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At the beginning of the school year at YES Prep West Public School in Houston, Texas, UT graduate Laura Nishida told one of her students that he was smart and she couldn’t wait to hear about his college choice.
Nishida said the student looked at her with wide eyes and said, "You're the first person that has ever told me I am smart."
"You could immediately see him carry himself differently because he finally believed in himself," Nishida said. "If you tell a child they can succeed, they will believe it."
Nishida, of Knoxville, graduated from the University of Tennessee, Knoxville, in May 2010 with a degree in biochemistry and cellular and molecular biology. She joined Teach For America in August.
Nishida has a long history of volunteering.
In high school, she was a member of Teen Board of Knoxville, a nonprofit community service organization. At UT, Nishida was a member of Zeta Tau Alpha, a sorority that prides itself on its philanthropy—breast cancer education and awareness.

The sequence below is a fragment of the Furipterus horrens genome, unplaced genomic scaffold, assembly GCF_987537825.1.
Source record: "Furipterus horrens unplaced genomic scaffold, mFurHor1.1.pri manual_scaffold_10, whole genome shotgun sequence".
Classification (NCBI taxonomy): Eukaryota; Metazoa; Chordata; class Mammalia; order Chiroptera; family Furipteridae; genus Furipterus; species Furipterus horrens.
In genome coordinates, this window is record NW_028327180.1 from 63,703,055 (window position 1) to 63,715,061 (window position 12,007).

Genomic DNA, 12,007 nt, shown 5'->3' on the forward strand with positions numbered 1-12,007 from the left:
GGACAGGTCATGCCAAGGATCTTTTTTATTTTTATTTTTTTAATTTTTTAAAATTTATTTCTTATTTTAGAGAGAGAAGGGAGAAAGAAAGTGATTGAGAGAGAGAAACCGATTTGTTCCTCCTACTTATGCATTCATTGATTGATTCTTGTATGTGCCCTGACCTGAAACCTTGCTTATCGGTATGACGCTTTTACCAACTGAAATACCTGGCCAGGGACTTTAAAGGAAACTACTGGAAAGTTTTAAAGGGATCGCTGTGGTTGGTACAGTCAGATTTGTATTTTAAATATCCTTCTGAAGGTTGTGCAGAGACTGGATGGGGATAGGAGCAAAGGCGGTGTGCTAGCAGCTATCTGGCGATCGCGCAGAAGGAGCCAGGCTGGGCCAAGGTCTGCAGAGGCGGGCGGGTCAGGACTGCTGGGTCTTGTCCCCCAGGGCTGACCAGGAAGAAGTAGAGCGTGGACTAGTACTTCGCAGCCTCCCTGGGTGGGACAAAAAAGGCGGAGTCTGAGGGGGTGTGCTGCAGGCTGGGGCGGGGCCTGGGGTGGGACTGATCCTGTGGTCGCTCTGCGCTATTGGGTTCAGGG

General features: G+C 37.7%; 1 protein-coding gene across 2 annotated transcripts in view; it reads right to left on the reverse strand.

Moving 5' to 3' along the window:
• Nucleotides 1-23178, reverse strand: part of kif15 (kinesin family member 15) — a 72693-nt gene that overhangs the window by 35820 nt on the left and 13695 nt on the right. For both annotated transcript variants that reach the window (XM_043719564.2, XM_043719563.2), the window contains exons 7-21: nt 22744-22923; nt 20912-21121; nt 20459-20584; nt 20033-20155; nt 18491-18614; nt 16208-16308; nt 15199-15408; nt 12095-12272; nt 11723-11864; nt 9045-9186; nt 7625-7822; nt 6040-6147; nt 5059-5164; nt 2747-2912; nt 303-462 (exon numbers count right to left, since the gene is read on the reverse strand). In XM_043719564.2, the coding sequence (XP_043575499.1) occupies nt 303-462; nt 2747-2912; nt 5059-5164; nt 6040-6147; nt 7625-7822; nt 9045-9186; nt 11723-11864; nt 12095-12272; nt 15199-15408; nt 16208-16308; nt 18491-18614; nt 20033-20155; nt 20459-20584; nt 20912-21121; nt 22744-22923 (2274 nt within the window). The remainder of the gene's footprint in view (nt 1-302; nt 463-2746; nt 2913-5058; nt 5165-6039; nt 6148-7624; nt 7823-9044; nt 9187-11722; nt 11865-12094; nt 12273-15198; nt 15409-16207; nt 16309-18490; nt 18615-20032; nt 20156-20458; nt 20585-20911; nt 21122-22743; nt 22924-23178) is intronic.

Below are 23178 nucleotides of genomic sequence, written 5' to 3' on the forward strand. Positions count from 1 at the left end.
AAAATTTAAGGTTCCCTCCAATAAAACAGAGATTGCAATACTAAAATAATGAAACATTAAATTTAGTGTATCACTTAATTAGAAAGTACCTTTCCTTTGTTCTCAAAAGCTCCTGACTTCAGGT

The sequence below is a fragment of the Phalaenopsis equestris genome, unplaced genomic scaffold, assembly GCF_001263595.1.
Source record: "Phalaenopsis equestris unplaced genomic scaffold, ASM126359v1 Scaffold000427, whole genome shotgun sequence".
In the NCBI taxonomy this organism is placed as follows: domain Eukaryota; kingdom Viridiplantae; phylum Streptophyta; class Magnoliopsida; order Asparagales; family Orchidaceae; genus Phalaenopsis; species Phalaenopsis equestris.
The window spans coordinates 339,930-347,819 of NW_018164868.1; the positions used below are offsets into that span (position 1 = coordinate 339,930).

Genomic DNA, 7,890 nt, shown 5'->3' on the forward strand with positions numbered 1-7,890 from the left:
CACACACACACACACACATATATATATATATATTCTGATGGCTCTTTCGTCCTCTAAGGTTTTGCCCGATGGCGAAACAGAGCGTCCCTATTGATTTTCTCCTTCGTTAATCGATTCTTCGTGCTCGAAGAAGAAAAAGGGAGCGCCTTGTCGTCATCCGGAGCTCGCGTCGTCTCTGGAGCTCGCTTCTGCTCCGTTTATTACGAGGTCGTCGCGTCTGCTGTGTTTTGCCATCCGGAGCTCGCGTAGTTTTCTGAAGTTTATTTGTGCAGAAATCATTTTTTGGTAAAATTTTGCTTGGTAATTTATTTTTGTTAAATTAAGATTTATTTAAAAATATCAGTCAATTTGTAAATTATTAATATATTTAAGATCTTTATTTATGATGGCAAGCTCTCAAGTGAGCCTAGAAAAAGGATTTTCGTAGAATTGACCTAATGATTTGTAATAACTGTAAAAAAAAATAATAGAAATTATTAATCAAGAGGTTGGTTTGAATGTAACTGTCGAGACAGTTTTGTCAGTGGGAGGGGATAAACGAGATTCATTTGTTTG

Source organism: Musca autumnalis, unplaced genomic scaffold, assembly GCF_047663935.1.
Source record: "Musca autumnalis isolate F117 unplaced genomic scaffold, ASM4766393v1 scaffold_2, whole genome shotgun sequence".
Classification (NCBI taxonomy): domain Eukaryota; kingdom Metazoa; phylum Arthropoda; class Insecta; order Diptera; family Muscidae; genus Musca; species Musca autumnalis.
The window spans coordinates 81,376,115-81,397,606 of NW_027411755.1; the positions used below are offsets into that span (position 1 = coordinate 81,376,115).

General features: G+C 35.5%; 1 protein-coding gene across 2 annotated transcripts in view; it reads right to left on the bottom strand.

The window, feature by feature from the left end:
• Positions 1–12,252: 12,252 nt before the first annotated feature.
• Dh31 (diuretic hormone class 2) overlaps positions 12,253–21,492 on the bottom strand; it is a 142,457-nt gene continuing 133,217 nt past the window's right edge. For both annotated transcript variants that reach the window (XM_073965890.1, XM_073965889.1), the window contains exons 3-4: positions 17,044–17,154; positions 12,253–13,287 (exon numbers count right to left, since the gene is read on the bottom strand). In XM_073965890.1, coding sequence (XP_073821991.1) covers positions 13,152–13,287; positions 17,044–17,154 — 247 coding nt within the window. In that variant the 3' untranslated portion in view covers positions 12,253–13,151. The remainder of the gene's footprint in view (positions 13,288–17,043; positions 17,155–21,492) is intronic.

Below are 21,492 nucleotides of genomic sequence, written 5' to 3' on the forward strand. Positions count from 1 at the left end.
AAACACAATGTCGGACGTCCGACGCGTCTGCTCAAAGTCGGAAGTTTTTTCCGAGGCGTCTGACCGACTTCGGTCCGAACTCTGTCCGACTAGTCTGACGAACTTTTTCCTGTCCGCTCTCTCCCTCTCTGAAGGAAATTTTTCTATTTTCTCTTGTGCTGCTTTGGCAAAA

"I dedicated my time to volunteering whenever I could to help this cause, especially since I was my sorority's service chair my sophomore year," Nishida said.
She also served on Panhellenic Council for two and a half years, which gave her the chance to volunteer at the Boys and Girls Club, Habitat for Humanity, and several events around Knoxville.
Nishida said a quote from TFA’s vision statement inspired her to join the service organization: "One day, all children in this nation will have the opportunity to attain an excellent education."
"So many children are being robbed of a quality education and as a result of this, being robbed of their future," Nishida said. "It angered me every time I thought about the children of our country not being given their entitled right to an excellent education. I knew that this was a chance to make a difference in the lives of the underserved kids in America, and I was not going to pass it up."
Nishida started teaching sixth-grade science at YES Prep West Public School in August 2010. She said her students are very diverse and many come from low socioeconomic families.
"It is amazing to see how close and family-oriented everyone is at my school, including the students' families, because we always make sure every student has what he or she needs," Nishida said. "The mentality of 'Whatever It Takes,' my school's motto, is truly seen every day at my school."